21 January 2013

Passion Capital

"Passion Capital" is the world's most valuable asset, according to Paul Alofs, author of the book, Passion Capital.  Many businesses are recognizing that in order to tap into a worker's passion capital, especially in creative industries, they may have to re-envision their work policies. When or how an employee is inspired may not be up to a regular 9-5 work timetable and thus, innovative businesses are allowing more flex-time, telecommuting, employee perks, employee choices, and are looking to see how they can reward and encourage their employees.

More and more studies indicate that working longer does not equal more productivity.  In fact, after more than 8 hours of work, productivity drops by half.  Moreover, long overtime hours cause an employee's health to worsen and doubles the employee's risk of depression.  European countries where working over 48 hours a week is prohibited still manage to maintain a competitive edge while also having a high happiness quotient.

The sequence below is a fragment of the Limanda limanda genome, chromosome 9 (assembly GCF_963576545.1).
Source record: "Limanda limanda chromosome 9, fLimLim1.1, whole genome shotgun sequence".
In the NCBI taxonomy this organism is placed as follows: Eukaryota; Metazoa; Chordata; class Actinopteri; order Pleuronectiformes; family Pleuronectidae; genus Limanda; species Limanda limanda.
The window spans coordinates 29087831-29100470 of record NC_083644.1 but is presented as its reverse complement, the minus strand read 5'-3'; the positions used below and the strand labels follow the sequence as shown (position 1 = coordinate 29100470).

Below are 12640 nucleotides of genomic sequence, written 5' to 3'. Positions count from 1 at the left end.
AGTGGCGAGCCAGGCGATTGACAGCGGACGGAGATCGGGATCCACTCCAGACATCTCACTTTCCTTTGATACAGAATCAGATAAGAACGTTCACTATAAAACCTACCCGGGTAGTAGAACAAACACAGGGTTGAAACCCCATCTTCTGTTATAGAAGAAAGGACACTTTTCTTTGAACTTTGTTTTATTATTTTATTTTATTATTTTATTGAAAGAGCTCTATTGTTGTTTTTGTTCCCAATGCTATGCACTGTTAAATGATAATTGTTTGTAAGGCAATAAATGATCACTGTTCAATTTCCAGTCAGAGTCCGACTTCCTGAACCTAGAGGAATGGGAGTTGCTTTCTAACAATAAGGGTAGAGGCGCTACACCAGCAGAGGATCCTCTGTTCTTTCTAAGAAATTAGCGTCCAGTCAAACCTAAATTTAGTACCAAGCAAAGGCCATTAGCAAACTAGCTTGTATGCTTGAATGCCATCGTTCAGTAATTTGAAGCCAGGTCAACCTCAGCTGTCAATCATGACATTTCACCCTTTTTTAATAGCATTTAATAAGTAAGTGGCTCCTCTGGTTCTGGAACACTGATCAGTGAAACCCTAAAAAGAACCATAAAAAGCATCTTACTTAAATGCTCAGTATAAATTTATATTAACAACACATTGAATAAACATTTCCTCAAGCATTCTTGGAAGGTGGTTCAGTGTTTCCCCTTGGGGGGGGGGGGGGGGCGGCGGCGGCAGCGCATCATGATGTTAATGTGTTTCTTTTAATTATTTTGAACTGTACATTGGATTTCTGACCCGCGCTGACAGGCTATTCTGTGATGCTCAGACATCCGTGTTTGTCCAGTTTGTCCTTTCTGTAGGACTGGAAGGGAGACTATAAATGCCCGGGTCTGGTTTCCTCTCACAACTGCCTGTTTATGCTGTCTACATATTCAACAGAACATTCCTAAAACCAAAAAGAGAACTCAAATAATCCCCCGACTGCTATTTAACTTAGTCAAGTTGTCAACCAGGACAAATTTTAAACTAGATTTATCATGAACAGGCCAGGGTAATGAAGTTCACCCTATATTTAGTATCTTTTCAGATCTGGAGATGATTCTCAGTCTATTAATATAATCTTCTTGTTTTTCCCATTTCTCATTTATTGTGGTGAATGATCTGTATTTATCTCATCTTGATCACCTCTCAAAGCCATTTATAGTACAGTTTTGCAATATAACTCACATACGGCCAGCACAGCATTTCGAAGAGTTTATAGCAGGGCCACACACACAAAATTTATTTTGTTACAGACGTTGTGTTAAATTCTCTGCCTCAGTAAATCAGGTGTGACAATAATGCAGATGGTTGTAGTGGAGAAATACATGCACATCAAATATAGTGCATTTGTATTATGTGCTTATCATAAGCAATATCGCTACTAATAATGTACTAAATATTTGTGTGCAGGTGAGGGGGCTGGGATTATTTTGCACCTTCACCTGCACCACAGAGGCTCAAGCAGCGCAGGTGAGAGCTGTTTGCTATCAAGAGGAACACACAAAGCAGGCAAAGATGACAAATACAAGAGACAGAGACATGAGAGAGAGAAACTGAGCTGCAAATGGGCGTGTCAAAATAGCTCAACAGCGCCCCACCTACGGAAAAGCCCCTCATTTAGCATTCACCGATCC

As mentioned on my other blog, in the article "On Volunteering", one of the worse feelings is a person putting in the work and not being appreciated for it.  Major companies like Symantec and Intuit have instituted a type of crowd-sourced bonus system whereby anybody in the company can nominate a co-worker for a bonus.  Not only does the employee get a bonus, but the social recognition helps too!

Take a look at some of the ways companies are trying to tap into and recharge passion capital:

AOL Huffington Post Media Group:  Special nap rooms to rest during the day.

CouchSurfing:  Option to work one month from anywhere in the world

Autodesk:  Pipes in soft ambient noise to help employees focus

Betterment:  No official work hours; employees choose when and where they want to work

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